Antiarrhythmic drug vernakalant shows positive results in Asia-Pacific phase 3 clinical trial

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Cardiome has announced positive results from a phase 3 clinical study conducted with vernakalant (Brinavess) in the Asia-Pacific region. The study achieved the primary endpoint, showing that of the 111 treated patients with recent onset atrial fibrillation lasting three hours to seven days, 53% of those receiving an intravenous dose of vernakalant converted to normal heart rhythm within 90 minutes, compared to 12% of placebo patients (95% CI; 23%, 58%, p<0.001).

The study was originally planned to recruit 615 patients, however it was completed after randomising 123 patients. According to a company release, the study remained sufficiently powered.

The study also suggests that vernakalant was generally well-tolerated in the targeted patient population. In the 30 day interval following drug administration, serious adverse events occurred in six (11%) placebo patients and seven (13%) patients dosed with vernakalant. Potentially drug-related serious adverse events occurred in one (2%) patient receiving the antiarrhythmic drug. There were no cases of drug-related torsades de pointes-a well-characterised arrhythmia which is an occasional side effect of many current antiarrhythmic drugs.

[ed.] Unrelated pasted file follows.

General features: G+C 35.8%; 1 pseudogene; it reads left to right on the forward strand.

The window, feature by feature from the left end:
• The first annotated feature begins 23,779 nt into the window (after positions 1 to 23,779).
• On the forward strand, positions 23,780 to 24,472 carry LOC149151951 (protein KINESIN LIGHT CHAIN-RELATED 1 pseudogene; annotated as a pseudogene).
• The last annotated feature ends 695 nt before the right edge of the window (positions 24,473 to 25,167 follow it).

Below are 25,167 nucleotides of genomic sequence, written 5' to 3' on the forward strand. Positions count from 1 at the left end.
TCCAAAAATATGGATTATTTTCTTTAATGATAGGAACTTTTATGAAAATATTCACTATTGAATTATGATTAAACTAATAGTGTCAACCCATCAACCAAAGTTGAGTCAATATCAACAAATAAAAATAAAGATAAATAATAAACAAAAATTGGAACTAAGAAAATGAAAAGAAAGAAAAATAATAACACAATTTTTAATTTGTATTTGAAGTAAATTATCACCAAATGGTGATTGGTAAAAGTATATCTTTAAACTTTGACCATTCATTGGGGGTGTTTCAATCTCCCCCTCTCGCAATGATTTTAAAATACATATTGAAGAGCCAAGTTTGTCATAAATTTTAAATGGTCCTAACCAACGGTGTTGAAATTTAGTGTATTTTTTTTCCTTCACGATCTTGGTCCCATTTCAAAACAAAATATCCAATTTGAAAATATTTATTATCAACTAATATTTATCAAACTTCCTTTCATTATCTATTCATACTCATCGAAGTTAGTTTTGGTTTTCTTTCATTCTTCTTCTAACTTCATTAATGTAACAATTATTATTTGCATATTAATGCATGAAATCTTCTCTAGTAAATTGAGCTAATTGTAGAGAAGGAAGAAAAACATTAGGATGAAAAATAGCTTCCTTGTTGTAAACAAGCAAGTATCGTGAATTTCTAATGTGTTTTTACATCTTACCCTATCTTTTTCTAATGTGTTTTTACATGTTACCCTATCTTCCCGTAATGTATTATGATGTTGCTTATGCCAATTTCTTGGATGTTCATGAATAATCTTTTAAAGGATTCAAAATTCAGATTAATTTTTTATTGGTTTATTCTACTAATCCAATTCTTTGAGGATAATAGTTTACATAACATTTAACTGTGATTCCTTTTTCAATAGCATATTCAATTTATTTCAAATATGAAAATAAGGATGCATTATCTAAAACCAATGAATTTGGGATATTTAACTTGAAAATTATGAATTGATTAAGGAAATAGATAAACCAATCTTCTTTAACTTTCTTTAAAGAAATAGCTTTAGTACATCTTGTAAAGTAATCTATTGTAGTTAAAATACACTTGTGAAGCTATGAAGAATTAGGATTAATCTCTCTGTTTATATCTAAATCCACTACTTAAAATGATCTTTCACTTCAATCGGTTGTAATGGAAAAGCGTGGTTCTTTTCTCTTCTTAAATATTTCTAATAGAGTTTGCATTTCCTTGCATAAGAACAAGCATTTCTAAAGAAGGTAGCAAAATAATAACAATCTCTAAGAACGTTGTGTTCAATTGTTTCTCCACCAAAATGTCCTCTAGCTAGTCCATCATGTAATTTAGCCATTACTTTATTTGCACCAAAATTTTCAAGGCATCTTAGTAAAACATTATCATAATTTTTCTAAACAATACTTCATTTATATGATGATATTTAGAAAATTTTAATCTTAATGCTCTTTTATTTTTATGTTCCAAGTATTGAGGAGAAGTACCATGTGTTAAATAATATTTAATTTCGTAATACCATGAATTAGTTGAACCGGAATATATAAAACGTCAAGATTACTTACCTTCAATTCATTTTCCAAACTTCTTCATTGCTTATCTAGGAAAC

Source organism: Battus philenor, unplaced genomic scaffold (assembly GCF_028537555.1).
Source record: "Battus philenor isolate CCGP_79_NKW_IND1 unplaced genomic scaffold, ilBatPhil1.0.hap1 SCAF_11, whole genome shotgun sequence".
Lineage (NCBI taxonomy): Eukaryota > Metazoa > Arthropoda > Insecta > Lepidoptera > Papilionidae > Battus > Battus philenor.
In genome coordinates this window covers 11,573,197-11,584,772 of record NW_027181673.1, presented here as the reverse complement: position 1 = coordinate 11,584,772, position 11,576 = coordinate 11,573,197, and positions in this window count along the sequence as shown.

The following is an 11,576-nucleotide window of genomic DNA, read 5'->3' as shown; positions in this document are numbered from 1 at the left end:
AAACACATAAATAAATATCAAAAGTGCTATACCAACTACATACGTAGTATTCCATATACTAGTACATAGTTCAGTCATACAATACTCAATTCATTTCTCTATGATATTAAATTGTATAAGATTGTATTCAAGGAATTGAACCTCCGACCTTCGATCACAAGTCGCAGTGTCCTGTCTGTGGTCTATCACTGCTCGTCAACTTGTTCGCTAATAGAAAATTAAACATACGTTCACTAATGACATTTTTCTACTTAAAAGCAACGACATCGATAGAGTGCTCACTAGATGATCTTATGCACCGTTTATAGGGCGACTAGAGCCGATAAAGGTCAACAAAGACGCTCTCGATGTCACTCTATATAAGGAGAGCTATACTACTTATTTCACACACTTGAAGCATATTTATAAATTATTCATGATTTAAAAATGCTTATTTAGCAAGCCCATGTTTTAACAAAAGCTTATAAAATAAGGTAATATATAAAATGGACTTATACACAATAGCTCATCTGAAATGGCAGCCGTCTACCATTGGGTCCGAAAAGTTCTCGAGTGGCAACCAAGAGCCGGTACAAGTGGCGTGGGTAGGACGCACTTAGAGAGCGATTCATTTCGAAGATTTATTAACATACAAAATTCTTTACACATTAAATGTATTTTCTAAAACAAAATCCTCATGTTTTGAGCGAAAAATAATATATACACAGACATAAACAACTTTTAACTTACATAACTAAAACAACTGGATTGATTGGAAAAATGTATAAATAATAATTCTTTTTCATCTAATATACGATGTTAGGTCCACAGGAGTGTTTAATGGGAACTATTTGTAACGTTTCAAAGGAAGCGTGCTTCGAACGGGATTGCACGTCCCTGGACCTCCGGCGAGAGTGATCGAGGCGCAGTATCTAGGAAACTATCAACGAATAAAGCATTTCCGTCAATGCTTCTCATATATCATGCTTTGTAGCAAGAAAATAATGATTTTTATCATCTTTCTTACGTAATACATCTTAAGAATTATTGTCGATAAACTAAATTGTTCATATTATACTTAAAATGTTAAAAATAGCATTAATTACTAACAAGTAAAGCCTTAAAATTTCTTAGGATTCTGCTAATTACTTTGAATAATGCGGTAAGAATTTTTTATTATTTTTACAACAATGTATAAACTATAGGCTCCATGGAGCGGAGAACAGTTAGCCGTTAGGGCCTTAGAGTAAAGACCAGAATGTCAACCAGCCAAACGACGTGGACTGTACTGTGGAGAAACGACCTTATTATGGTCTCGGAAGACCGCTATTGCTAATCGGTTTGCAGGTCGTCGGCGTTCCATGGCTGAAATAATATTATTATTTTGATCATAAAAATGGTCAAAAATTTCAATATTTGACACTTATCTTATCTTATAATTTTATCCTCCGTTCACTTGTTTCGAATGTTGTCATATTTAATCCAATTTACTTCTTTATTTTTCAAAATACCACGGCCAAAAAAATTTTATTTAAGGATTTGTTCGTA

In the recent onset atrial fibrillation patients dosed with intravenous vernakalant who converted to normal heart rhythm within 90 minutes, the median time to conversion was 11 minutes from the start of infusion.


“We are pleased to have completed the Asia-Pacific study and to once again see positive consistent results from our Brinavess clinical programme,” says Steen Juul-Möller, Cardiome’s medical director. “The results from this study provide additional support for rapid and effective cardioversion combined with high level of safety as observed in Brinavess phase 3 clinical studies; ACT I and ACT III.”


“With the Asia-Pacific study now completed we look forward to working towards applying for Brinavess approvals in Asia-Pacific countries including Taiwan and Korea,” says William Hunter, president and CEO of Cardiome.

The Asia-Pacific study was designed to investigate the safety and efficacy of intravenous vernakalant in patients with recent onset atrial fibrillation lasting three hours to seven days. The primary endpoint was conversion of recent onset atrial fibrillation to normal heart rhythm for a period of at least one minute post-dosing within 90 minutes of the start of dosing. The study was initiated in August 2010, and was carried out in 35 centres in Korea, Taiwan, Hong Kong and India.


Brinavess is approved in Europe and other territories for the rapid conversion of recent onset atrial fibrillation to sinus rhythm in adults.

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